Caribbean and Mediterranean losing beach tourism market to Southeast Asia
Tuesday 2, September 2014
The beach remains the biggest attraction in global travel, with its popularity booming as never before.
The Caribbean, however, is not benefitting much from improving numbers. Despite the world economic malaise over the past five years, global tourism has grown at an average of 5% per annum, a rate that far outpaces economic recovery. And beaches have been prominent in attracting ever more tourists to travel further than ever before in search of the perfect patch of warm sand.
Growth in arrivals in the Caribbean, however, is almost stagnating, United Nations World Tourism Organization (WTO) figures tell us, while the beaches of Southeast Asia, and Thailand in particular, have enjoyed a huge surge in new visitors.
The Caribbean region has seen lacklustre annual growth of about 2.5% in tourism numbers since the turn of the millennium, while WTO projects that even this will fall in the coming years. The Caribbean's total share of world tourism, currently 2.1%, is projected to fall to 1.7% by 2030 – not cheerful news for companies planning new investments in beach resorts in the region.
In stark contrast, however, Southeast Asia has enjoyed huge booms in visitor numbers year-after-year, with its 2013 jump of 12% making it the fastest growing tourist region on the planet. Thailand, clearly the star performer of that region, rose 18% in 2013 and saw a massive rise of 88% in tourist numbers in the five years up to 2013. Beautiful tropical beaches were, by far, the major attraction that brought a total of 26.7 million tourists to Thailand last year (more than the total for the entire Caribbean), allowing it to join the world's top 10 most visited countries for the first time.
Beaches were the biggest attraction in other Southeast Asian countries too, particularly Malaysia and the Philippines, both of which also offer a great diversity of islands with good quality beach resorts. Myanmar, newly opened to the world, is another powerful contender for future market share in beach tourism, with potential to pull many visitors away from older, more traditional beach destinations by the thousands. In the high season of 2014 Myanmar had just 49 hotels and resorts on three beaches along its northwest coast – but all eyes are on the 800 islands in its near-pristine Mergui Archipelago. These virtually uninhabited, stunningly beautiful islands currently have just a single beach resort, but planning for many more is already underway. Expect resorts on amazing tropical beaches to blossom here by the score, or perhaps the hundreds, in coming years.
The new influx of visitors to Southeast Asia's beaches has seen many bypassing and flying right over the traditional beach destinations in the Mediterranean, which also saw lacklustre growth in tourism over the past five years. With long distant travel now easier and cheaper than ever before, many once-too-distant destinations of Asia have become quite accessible. For wealthy Western Europeans, favoured guests in most beach resorts, the trip to Southeast Asia is about 2,000 kilometres and a few hours longer than that to the Caribbean – apparently not a big deterrent.
Some analysts believe the natural human lust for new horizons and fresh flavours makes it inevitable that ever-more travellers will head to the diverse countries of Southeast Asia, turning their backs on both the Caribbean and the Mediterranean. These traditional destinations are becoming too familiar for some, and not as 'exotic' as their Asian competitors. High crime rates in many Caribbean countries, and pollution in the Mediterranean, are also seen as deterrents that make many would-be visitors look further afield for new beaches.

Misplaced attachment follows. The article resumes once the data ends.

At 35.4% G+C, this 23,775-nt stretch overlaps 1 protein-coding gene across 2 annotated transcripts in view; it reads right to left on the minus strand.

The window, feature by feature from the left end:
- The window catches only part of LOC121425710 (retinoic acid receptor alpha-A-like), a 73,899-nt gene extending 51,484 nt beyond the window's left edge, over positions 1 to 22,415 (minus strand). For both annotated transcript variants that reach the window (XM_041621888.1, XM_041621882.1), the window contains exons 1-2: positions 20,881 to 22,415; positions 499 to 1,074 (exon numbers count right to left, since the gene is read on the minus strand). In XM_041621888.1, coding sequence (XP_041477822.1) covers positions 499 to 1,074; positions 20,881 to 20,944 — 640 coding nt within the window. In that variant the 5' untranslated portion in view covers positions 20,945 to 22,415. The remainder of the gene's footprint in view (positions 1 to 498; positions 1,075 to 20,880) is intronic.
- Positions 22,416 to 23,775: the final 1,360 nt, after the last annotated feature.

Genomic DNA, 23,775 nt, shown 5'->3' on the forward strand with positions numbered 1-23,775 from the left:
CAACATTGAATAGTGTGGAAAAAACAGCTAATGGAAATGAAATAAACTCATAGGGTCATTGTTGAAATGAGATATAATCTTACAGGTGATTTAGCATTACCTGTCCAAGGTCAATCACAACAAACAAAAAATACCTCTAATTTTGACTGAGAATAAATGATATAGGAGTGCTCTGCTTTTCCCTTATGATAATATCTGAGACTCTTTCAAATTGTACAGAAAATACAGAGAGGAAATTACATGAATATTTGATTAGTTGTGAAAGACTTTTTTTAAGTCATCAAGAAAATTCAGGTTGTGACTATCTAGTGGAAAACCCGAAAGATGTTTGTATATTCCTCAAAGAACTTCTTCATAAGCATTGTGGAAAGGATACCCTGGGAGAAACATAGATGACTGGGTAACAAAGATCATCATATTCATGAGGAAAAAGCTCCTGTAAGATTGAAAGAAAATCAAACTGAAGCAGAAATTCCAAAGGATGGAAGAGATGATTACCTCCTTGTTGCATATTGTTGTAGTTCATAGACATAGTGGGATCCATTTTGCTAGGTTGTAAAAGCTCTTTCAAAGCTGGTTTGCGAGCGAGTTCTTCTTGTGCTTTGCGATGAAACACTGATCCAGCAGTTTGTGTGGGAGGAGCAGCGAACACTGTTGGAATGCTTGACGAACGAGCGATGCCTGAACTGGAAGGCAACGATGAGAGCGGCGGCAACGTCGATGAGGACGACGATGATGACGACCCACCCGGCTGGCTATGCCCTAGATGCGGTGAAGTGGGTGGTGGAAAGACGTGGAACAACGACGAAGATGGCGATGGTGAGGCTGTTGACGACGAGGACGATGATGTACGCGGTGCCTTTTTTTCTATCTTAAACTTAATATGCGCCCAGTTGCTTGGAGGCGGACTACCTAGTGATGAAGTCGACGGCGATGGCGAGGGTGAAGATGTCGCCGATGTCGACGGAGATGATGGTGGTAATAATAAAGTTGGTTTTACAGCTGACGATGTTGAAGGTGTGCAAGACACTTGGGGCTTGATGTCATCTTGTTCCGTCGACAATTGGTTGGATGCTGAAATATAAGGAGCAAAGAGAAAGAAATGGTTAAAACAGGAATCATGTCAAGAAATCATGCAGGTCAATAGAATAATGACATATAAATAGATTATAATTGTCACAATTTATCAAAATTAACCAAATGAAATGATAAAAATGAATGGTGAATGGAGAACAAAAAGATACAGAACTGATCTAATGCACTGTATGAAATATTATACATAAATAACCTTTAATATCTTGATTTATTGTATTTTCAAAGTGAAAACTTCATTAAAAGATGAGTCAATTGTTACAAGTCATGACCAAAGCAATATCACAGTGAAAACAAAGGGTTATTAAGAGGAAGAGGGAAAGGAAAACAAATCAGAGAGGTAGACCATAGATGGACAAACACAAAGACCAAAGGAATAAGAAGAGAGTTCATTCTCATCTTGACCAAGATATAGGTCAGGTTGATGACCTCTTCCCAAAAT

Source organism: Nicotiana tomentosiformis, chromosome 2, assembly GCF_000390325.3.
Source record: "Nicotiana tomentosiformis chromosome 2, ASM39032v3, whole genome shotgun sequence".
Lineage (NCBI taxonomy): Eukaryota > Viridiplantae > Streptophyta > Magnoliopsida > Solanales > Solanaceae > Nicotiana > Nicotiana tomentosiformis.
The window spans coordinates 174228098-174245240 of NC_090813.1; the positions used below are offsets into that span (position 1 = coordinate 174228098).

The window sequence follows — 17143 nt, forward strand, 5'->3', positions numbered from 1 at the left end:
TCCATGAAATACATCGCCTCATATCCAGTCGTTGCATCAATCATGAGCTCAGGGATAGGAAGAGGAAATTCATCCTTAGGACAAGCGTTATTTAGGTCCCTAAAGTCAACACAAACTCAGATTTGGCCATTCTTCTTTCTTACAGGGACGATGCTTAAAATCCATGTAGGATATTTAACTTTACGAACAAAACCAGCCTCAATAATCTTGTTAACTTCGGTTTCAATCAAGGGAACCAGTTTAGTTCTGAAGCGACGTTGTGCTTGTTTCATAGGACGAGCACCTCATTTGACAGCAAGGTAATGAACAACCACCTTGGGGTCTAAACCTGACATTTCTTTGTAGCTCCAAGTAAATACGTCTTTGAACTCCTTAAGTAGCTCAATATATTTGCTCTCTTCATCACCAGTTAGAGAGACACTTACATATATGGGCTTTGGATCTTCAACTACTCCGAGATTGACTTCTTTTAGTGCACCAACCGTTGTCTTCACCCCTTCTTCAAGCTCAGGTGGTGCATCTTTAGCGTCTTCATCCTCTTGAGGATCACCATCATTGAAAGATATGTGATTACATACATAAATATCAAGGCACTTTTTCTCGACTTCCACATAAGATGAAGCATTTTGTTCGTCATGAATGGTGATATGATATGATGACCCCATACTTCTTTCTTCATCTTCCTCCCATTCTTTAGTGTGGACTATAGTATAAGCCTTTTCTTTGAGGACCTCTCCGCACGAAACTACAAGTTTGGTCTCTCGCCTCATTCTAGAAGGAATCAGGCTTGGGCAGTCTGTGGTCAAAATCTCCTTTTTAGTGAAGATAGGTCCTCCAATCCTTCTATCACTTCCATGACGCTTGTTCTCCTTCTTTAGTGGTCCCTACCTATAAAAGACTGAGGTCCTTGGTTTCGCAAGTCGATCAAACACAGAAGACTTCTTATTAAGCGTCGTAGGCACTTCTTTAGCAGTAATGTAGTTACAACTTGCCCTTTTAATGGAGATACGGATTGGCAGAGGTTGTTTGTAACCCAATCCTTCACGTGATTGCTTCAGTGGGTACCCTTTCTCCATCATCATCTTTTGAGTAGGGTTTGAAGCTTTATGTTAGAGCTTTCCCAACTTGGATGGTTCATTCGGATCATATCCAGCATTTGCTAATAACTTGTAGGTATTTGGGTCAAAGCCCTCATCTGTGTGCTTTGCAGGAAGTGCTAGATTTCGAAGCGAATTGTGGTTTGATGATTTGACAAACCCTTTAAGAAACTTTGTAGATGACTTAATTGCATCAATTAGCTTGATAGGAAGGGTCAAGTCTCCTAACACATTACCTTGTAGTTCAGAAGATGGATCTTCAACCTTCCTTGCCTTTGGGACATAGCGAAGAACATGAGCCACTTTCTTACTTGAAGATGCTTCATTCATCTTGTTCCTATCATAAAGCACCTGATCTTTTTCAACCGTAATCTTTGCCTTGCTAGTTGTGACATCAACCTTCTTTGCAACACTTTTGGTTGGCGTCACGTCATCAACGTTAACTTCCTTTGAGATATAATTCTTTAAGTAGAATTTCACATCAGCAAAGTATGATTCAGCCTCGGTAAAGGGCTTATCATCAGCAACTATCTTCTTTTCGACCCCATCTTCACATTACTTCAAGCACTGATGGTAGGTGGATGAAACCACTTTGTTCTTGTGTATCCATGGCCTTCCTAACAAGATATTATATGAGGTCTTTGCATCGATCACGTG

The inexorable rise of Southeast Asia was further illustrated when Thailand took first place in the recent Global Beachfront Awards, a count of the true beachfront hotels in over 100 countries worldwide. With an amazing 1,250 absolute beachfront accommodations, Thailand overtook the USA (with 1,016 hotels), Mexico (with 943 hotels) and Spain (with 736 hotels), followed by the Philippines in 5th place. Traditional Mediterranean beach countries Greece, Italy and Turkey trailed in that order.
The web organization that issued the awards, The Beachfront Club, utilizes hi-tech mapping to pinpoint all true beachfront hotels and resorts on the planet – those that have no road or traffic between the rooms and the water.
The rise of Southeast Asia as a global challenger to the Caribbean and the Med is unlikely to see any slowdown for many years to come. The region is diverse in geography and culture, and the people are exceptionally friendly and welcoming to strangers. Most importantly, the warm, clear seas of Southeast Asia are strewn with thousands of beautiful islands with countless, empty tropical beaches, all waiting for beachfront hotels and near limitless visitors from cold climates seeking a patch of sand in the sun.
While beach tourism will continue to warm up as the global economy does, the competition among the world's beach destinations is already getting hot.
More and more travellers think that researching and planning a European city break is half the fun and they're not interested in pre-arranged trips or escorted tours. Self-guided tours offer a lot of advantages but require some guidance and good resources.
With the recent wild fires, disrupting flights and increasing air pollution, environmental quality is a growing factor in attracting tourists.
The hotel price comparison site www.trivago.co.uk has put together a list of the fifteen most spectacular hotel rooftop terraces in the world.